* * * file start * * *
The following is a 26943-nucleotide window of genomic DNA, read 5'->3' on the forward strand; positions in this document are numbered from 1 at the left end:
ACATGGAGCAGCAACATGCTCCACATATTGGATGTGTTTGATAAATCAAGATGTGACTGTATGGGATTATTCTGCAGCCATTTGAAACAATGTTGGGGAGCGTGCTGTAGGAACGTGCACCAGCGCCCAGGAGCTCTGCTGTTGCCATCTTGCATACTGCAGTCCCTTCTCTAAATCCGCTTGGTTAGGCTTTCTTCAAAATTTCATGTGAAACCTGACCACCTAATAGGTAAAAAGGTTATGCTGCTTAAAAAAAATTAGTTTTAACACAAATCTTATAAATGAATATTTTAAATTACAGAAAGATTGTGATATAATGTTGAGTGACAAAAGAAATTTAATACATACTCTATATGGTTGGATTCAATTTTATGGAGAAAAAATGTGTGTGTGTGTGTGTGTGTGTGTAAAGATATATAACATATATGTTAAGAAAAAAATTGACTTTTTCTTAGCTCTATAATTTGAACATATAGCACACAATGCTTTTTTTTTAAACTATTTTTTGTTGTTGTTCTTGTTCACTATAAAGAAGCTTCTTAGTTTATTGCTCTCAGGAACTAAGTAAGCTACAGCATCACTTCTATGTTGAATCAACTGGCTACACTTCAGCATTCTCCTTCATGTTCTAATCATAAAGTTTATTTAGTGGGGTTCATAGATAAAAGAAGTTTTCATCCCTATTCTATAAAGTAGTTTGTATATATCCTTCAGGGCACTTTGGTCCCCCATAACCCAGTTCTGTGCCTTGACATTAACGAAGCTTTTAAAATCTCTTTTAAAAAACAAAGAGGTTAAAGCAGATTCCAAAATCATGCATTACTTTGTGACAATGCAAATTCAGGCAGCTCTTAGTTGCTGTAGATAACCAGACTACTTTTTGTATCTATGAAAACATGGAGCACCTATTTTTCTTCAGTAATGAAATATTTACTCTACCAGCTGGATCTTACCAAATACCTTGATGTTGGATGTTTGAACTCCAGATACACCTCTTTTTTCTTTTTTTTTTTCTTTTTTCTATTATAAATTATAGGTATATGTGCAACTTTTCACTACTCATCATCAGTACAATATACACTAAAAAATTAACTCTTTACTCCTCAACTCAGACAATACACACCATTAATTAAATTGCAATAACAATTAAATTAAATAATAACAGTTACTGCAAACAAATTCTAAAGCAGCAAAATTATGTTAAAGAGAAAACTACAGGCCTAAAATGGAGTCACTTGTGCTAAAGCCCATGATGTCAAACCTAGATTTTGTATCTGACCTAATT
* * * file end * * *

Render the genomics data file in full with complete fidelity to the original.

The following is a 26943-nucleotide window of genomic DNA, read 5'->3' on the forward strand; positions in this document are numbered from 1 at the left end:
ACATGGAGCAGCAACATGCTCCACATATTGGATGTGTTTGATAAATCAAGATGTGACTGTATGGGATTATTCTGCAGCCATTTGAAACAATGTTGGGGAGCGTGCTGTAGGAACGTGCACCAGCGCCCAGGAGCTCTGCTGTTGCCATCTTGCATACTGCAGTCCCTTCTCTAAATCCGCTTGGTTAGGCTTTCTTCAAAATTTCATGTGAAACCTGACCACCTAATAGGTAAAAAGGTTATGCTGCTTAAAAAAAATTAGTTTTAACACAAATCTTATAAATGAATATTTTAAATTACAGAAAGATTGTGATATAATGTTGAGTGACAAAAGAAATTTAATACATACTCTATATGGTTGGATTCAATTTTATGGAGAAAAAATGTGTGTGTGTGTGTGTGTGTGTGTAAAGATATATAACATATATGTTAAGAAAAAAATTGACTTTTTCTTAGCTCTATAATTTGAACATATAGCACACAATGCTTTTTTTTTAAACTATTTTTTGTTGTTGTTCTTGTTCACTATAAAGAAGCTTCTTAGTTTATTGCTCTCAGGAACTAAGTAAGCTACAGCATCACTTCTATGTTGAATCAACTGGCTACACTTCAGCATTCTCCTTCATGTTCTAATCATAAAGTTTATTTAGTGGGGTTCATAGATAAAAGAAGTTTTCATCCCTATTCTATAAAGTAGTTTGTATATATCCTTCAGGGCACTTTGGTCCCCCATAACCCAGTTCTGTGCCTTGACATTAACGAAGCTTTTAAAATCTCTTTTAAAAAACAAAGAGGTTAAAGCAGATTCCAAAATCATGCATTACTTTGTGACAATGCAAATTCAGGCAGCTCTTAGTTGCTGTAGATAACCAGACTACTTTTTGTATCTATGAAAACATGGAGCACCTATTTTTCTTCAGTAATGAAATATTTACTCTACCAGCTGGATCTTACCAAATACCTTGATGTTGGATGTTTGAACTCCAGATACACCTCTTTTTTCTTTTTTTTTTTCTTTTTTCTATTATAAATTATAGGTATATGTGCAACTTTTCACTACTCATCATCAGTACAATATACACTAAAAAATTAACTCTTTACTCCTCAACTCAGACAATACACACCATTAATTAAATTGCAATAACAATTAAATTAAATAATAACAGTTACTGCAAACAAATTCTAAAGCAGCAAAATTATGTTAAAGAGAAAACTACAGGCCTAAAATGGAGTCACTTGTGCTAAAGCCCATGATGTCAAACCTAGATTTTGTATCTGACCTAATT